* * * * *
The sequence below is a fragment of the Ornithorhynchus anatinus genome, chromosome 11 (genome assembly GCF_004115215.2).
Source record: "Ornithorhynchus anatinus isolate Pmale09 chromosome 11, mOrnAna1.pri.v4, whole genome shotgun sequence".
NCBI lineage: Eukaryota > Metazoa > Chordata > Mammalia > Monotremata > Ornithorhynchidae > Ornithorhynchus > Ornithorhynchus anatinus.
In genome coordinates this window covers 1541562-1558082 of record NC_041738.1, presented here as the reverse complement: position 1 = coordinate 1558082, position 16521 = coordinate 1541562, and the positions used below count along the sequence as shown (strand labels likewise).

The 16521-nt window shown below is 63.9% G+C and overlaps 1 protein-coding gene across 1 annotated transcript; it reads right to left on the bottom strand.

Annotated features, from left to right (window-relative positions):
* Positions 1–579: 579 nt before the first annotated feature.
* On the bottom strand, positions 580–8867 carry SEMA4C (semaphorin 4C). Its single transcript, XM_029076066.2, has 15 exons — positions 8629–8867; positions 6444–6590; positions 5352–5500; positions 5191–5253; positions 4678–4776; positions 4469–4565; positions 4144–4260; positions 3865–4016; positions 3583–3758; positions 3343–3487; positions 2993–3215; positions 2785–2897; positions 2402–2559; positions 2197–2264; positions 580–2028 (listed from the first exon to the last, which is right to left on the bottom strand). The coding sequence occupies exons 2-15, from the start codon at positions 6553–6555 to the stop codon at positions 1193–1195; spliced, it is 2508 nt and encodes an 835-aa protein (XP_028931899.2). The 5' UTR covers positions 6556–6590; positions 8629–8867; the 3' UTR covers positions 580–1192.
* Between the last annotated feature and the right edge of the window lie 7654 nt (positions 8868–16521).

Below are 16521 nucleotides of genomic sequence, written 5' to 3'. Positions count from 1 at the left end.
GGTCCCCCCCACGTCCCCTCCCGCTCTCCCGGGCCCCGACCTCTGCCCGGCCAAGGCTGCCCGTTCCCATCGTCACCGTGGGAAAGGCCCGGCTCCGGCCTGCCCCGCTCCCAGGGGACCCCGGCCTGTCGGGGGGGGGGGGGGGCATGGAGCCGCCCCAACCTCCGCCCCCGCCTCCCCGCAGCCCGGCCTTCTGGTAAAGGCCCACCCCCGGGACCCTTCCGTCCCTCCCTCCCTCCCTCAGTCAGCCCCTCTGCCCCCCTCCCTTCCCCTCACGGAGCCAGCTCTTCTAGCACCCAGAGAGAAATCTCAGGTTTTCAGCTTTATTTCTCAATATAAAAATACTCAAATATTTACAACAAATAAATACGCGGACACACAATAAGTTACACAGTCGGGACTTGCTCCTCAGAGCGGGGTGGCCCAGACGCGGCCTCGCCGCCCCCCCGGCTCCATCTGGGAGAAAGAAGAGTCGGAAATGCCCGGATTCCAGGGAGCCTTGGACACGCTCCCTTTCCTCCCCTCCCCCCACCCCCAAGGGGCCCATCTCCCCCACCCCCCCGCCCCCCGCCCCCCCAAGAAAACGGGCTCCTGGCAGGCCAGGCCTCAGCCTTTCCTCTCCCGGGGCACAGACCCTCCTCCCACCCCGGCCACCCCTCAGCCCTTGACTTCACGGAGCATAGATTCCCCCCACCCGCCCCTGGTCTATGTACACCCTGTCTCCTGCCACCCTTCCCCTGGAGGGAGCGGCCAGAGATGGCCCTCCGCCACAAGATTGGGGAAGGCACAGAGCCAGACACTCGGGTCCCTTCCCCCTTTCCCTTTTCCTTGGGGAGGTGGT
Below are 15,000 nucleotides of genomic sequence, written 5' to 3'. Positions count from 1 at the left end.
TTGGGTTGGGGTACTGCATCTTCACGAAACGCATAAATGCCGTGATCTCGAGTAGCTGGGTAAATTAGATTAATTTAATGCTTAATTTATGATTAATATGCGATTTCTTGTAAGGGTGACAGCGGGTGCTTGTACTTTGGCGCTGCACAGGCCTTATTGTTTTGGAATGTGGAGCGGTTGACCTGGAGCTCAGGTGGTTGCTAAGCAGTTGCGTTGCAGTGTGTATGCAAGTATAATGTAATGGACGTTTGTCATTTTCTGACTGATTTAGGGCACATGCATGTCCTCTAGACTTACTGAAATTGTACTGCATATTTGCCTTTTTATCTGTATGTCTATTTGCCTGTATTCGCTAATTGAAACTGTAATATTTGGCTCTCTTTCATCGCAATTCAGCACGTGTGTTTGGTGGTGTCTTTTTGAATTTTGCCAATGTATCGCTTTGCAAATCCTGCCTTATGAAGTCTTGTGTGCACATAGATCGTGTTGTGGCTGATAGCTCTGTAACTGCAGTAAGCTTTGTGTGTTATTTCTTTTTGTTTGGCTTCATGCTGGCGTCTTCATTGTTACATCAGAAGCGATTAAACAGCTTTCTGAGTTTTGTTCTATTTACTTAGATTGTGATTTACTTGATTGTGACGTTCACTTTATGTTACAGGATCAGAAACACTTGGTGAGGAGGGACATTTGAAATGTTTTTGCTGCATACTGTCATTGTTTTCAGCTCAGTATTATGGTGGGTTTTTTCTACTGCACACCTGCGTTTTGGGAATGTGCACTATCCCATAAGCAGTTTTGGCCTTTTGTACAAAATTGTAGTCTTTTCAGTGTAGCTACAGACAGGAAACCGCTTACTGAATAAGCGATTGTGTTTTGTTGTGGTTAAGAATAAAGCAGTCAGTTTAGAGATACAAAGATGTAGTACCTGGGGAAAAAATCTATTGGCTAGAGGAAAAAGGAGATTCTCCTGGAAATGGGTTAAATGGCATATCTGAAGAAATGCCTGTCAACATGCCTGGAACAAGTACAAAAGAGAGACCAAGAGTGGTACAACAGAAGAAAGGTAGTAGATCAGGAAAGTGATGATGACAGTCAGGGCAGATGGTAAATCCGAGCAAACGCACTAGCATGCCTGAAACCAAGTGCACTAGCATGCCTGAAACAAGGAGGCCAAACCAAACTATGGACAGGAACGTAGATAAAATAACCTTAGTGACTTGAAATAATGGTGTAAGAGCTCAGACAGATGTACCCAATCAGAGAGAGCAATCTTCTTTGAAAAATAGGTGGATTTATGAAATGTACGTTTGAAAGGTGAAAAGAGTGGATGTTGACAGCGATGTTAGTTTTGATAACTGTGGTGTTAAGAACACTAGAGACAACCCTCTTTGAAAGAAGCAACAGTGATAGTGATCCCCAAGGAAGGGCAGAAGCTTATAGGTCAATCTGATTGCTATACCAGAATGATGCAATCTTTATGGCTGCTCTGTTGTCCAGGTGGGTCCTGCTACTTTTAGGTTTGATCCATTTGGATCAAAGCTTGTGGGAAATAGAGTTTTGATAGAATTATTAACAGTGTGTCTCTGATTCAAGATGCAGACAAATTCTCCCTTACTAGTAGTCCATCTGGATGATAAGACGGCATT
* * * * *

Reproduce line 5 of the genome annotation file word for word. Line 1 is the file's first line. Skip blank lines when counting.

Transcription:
The 16521-nt window shown below is 63.9% G+C and overlaps 1 protein-coding gene across 1 annotated transcript; it reads right to left on the bottom strand.